Mid-May 2015 was a lush growing time!
In the tangle of vegetation in the "Postage Stamp" (a half-acre on the south side of the bridge, between the driveway and the creek), appeared these interesting but puzzling plants. I was familiar with Saponaria officinalis, AKA Bouncing Bet, and these looked like Bouncing Bet writ large. But where Bouncing Bet is low & leafy, these plants were tall & rangy, with lots of naked stem. Still, those opposite leaves, the five petals, the tube-like capsule below the bloom--this had to be a relative. I pored over descriptions of Bouncing Bet's family, the Pinks (Caryophyllaceae), and found a few likely candidates--but always one detail or another didn't fit. Finally, I turned to Mark Mayfield at the KSU Herbarium. Mark quickly identified this sweet little plant: It is Sleepy Catchfly, Silene antirrhina.
|Sleepy Catchfly is a native plant, unlike its|
European cousin Bouncing Bet.
Insects might not think it's so sweet. There is a sticky substance on its stem that traps flies and other arthropods.
|This annual plant |
loves disturbed ground.
The ability to trap insects makes this plant "protocarnivorous" or "paracarnivorous"--on its way to becoming carnivorous or similar to carnivorous plants in some ways. Silene antirrhina catches insects but it doesn't digest them, as far as anyone knows.
Is it evolutionarily on its way to developing the enzymes needed to digest insects? Or did it once have that ability and discard it along the way? Or does it retain a quality that is currently of no use to it but might be needed in the future--if it should grow on soil too poor, for example, to provide it with enough nitrogen?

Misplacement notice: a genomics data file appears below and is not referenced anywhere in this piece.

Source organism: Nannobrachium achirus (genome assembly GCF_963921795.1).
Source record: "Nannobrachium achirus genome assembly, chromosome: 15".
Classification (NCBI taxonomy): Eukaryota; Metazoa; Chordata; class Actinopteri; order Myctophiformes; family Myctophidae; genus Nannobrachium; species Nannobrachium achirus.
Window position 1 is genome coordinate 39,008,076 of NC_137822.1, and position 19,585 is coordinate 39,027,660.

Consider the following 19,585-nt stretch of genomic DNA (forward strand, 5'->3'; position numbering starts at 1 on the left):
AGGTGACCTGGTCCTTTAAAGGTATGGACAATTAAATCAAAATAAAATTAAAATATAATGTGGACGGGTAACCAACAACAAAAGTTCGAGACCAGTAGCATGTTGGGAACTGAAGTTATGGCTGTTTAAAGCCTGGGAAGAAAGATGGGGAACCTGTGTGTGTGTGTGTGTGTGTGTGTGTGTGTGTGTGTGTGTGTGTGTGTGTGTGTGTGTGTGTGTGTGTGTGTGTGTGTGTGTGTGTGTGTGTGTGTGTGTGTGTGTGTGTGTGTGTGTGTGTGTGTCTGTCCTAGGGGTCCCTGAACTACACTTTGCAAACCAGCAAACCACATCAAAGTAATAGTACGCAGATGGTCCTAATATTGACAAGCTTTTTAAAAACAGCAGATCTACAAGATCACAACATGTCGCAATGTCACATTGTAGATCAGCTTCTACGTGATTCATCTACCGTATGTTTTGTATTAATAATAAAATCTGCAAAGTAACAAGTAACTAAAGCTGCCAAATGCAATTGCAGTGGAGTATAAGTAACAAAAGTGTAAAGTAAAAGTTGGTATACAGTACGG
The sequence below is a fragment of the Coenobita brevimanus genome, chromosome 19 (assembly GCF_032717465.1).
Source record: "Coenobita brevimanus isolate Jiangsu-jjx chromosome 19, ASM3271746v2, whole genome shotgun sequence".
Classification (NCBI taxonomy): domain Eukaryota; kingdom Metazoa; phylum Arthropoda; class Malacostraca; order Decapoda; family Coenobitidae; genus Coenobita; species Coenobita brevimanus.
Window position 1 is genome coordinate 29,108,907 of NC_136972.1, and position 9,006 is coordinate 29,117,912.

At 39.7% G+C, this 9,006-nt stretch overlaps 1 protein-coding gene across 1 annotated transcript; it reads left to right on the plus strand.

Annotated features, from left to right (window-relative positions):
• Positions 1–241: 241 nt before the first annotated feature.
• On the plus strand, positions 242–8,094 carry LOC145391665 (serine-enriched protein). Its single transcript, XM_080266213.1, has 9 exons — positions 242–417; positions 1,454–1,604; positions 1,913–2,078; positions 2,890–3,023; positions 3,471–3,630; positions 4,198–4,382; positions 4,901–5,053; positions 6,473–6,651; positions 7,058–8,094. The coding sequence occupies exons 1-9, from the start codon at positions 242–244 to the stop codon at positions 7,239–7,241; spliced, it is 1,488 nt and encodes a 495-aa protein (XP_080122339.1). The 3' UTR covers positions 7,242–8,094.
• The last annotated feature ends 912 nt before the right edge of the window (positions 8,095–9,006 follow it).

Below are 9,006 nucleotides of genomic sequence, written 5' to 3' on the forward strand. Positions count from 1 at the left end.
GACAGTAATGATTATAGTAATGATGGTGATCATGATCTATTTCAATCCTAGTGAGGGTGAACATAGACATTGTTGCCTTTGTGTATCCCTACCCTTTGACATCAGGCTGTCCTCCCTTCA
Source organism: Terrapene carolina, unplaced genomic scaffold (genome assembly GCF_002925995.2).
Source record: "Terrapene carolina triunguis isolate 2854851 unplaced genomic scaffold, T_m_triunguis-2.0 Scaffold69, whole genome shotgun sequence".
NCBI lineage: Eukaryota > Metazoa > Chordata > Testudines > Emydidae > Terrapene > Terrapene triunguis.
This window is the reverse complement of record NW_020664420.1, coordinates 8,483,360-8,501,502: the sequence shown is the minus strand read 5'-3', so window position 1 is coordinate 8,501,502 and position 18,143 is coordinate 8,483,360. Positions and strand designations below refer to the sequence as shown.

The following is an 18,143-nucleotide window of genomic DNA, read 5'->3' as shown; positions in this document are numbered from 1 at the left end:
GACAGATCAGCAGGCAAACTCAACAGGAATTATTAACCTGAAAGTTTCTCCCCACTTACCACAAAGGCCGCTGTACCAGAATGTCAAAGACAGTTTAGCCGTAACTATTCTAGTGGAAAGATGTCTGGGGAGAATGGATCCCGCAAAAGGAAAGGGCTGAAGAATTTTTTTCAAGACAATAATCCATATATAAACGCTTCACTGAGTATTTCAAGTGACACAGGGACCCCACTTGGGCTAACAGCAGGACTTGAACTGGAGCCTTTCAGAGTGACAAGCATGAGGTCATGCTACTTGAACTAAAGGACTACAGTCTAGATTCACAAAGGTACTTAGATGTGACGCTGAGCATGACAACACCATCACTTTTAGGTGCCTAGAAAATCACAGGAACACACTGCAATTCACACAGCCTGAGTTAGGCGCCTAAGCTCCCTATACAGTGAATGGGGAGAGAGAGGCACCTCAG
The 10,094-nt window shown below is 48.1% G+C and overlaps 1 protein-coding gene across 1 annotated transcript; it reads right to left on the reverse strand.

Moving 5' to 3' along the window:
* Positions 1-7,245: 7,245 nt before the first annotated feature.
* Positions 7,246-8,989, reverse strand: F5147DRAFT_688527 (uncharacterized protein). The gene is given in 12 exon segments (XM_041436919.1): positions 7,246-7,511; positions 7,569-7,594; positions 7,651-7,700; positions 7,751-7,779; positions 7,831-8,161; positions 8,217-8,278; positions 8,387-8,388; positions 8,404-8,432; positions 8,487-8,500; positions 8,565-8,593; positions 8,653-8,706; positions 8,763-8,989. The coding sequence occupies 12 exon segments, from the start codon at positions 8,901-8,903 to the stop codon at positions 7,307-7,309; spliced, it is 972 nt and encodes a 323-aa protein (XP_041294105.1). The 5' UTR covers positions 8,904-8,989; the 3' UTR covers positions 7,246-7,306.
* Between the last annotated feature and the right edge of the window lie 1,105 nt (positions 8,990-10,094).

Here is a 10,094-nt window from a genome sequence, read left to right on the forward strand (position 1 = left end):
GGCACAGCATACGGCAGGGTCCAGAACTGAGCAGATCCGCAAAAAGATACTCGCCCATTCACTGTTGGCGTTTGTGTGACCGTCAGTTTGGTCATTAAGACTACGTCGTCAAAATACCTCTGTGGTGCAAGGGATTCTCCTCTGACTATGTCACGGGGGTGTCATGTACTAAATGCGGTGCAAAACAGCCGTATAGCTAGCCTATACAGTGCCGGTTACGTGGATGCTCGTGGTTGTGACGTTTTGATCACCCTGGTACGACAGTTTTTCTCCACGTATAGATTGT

Why would Catchfly bother to catch flies if it doesn't get any benefit out of it?
Some other species trap insects which in turn draw predatory insects whose feces provide the host plant with nitrogen. Could my Catchfly be doing the same?
Others trap crawling insects on their stems with the result that only flying insects reach the blossoms--providing possible advantages for pollination, seed-protection, or seed-dispersal. The "catchiness" certainly slows down plant-eating crawlers as well.
So maybe my sticky plants do derive some benefit from trapping bugs--some benefit we have yet to discern.
That's for Catchfly to know and us to find out!